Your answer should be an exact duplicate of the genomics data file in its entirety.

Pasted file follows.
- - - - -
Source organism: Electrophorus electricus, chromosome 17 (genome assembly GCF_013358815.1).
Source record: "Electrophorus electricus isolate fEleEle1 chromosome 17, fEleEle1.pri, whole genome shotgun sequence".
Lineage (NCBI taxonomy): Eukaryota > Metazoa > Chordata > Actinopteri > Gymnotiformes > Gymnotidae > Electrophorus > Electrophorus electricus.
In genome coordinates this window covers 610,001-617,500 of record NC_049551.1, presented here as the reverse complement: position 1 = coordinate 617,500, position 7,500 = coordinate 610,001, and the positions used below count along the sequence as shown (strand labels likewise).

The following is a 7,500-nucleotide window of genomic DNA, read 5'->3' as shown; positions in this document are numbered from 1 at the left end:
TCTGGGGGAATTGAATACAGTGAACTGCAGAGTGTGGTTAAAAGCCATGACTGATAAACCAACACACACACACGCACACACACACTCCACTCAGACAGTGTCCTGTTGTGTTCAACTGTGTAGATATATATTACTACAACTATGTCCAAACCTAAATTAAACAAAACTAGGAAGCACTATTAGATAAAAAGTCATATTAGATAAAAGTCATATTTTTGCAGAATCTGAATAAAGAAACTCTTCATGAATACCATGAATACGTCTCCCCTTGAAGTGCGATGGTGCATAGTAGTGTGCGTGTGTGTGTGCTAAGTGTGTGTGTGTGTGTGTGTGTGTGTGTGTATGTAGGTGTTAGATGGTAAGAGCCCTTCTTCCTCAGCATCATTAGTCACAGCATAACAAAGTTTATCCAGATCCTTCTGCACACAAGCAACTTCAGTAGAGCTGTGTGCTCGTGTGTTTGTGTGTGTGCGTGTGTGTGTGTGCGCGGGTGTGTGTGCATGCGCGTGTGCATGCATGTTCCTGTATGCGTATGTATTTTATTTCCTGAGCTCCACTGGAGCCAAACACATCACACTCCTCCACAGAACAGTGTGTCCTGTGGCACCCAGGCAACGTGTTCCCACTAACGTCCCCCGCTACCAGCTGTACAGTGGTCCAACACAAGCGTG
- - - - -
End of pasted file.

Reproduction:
Source organism: Electrophorus electricus, chromosome 17 (genome assembly GCF_013358815.1).
Source record: "Electrophorus electricus isolate fEleEle1 chromosome 17, fEleEle1.pri, whole genome shotgun sequence".
Lineage (NCBI taxonomy): Eukaryota > Metazoa > Chordata > Actinopteri > Gymnotiformes > Gymnotidae > Electrophorus > Electrophorus electricus.
In genome coordinates this window covers 610,001-617,500 of record NC_049551.1, presented here as the reverse complement: position 1 = coordinate 617,500, position 7,500 = coordinate 610,001, and the positions used below count along the sequence as shown (strand labels likewise).

The following is a 7,500-nucleotide window of genomic DNA, read 5'->3' as shown; positions in this document are numbered from 1 at the left end:
TCTGGGGGAATTGAATACAGTGAACTGCAGAGTGTGGTTAAAAGCCATGACTGATAAACCAACACACACACACGCACACACACACTCCACTCAGACAGTGTCCTGTTGTGTTCAACTGTGTAGATATATATTACTACAACTATGTCCAAACCTAAATTAAACAAAACTAGGAAGCACTATTAGATAAAAAGTCATATTAGATAAAAGTCATATTTTTGCAGAATCTGAATAAAGAAACTCTTCATGAATACCATGAATACGTCTCCCCTTGAAGTGCGATGGTGCATAGTAGTGTGCGTGTGTGTGTGCTAAGTGTGTGTGTGTGTGTGTGTGTGTGTGTGTATGTAGGTGTTAGATGGTAAGAGCCCTTCTTCCTCAGCATCATTAGTCACAGCATAACAAAGTTTATCCAGATCCTTCTGCACACAAGCAACTTCAGTAGAGCTGTGTGCTCGTGTGTTTGTGTGTGTGCGTGTGTGTGTGTGCGCGGGTGTGTGTGCATGCGCGTGTGCATGCATGTTCCTGTATGCGTATGTATTTTATTTCCTGAGCTCCACTGGAGCCAAACACATCACACTCCTCCACAGAACAGTGTGTCCTGTGGCACCCAGGCAACGTGTTCCCACTAACGTCCCCCGCTACCAGCTGTACAGTGGTCCAACACAAGCGTG